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Cerebellar infarctions and 'vestibular neuritis'.

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Department of Otorhinolaryngology, University Hospital of Lund, Sweden.


Consecutive subjects 50 to 75 years of age with sudden onset of vertigo but without cochlear or neurological symptoms were investigated with neuro-imaging techniques. Doppler sonography of the vertebral and carotid arteries and recording of voluntary saccades and pursuit eye movements, caloric, spontaneous, gaze and optokinetic nystagmus. Among those studied, 6 out of 24 subjects could be demonstrated to have cerebellar infarctions, another 2 subjects had occlusion of one vertebral artery. Caloric tests could not identify subjects with a cerebellar infarction whereas prominently reduced pursuit eye movements could. Subjects with cerebellar infarction either had a vertebral artery occlusion or prominent cardio-embolic risk factors. It is suggested that subjects with symptoms as vestibular neuritis should be investigated with pursuit eye movements and with at least standard ECG recordings.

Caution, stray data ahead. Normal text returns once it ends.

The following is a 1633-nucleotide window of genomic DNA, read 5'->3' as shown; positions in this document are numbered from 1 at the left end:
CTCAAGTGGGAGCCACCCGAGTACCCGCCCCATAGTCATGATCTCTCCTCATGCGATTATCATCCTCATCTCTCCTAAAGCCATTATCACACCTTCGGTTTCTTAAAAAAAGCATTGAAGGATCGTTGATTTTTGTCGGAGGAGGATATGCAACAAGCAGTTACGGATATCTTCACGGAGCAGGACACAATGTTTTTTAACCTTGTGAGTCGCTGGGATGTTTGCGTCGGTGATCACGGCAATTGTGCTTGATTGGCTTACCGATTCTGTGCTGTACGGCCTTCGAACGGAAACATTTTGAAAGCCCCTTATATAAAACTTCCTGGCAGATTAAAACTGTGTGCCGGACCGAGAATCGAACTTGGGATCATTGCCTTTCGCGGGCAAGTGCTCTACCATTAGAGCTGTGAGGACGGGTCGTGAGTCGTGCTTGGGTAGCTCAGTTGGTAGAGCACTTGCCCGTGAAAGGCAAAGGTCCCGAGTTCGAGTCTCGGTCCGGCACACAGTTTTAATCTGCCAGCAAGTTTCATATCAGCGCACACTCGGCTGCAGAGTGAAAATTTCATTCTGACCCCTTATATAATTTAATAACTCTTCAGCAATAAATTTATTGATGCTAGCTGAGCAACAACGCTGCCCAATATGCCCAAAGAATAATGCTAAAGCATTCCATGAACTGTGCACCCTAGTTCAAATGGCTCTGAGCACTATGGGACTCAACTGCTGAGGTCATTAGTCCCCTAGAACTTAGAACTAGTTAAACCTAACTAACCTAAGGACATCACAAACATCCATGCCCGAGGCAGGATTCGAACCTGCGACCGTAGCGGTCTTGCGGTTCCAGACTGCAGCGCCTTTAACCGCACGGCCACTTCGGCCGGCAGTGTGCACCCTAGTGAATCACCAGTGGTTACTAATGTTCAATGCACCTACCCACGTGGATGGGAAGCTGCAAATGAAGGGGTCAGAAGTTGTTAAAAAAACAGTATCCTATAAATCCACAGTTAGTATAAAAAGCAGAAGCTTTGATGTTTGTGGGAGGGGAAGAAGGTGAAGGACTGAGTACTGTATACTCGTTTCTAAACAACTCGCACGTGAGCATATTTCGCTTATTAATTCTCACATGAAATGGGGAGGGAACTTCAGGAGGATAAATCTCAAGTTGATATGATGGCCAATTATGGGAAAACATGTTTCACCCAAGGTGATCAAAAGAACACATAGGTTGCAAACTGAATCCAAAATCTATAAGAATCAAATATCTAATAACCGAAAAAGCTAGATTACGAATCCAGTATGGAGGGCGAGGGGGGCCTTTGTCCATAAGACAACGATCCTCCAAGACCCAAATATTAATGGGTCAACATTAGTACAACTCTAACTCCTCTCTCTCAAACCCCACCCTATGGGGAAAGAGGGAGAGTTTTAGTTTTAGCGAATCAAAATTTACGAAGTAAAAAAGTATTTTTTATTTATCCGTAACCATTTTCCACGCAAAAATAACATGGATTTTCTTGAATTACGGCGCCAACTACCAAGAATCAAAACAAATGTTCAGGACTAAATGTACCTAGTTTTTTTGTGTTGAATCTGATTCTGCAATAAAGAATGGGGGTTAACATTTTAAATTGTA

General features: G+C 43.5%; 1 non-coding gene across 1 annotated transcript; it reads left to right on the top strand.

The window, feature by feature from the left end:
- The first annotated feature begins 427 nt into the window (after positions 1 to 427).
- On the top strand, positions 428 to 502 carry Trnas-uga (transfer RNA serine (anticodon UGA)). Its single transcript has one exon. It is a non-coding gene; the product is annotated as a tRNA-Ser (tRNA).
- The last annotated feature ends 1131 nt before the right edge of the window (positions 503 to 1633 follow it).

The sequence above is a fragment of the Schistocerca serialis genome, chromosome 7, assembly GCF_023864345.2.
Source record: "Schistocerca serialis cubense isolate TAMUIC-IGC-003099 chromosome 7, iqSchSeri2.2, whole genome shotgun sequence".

[Indexed for MEDLINE]

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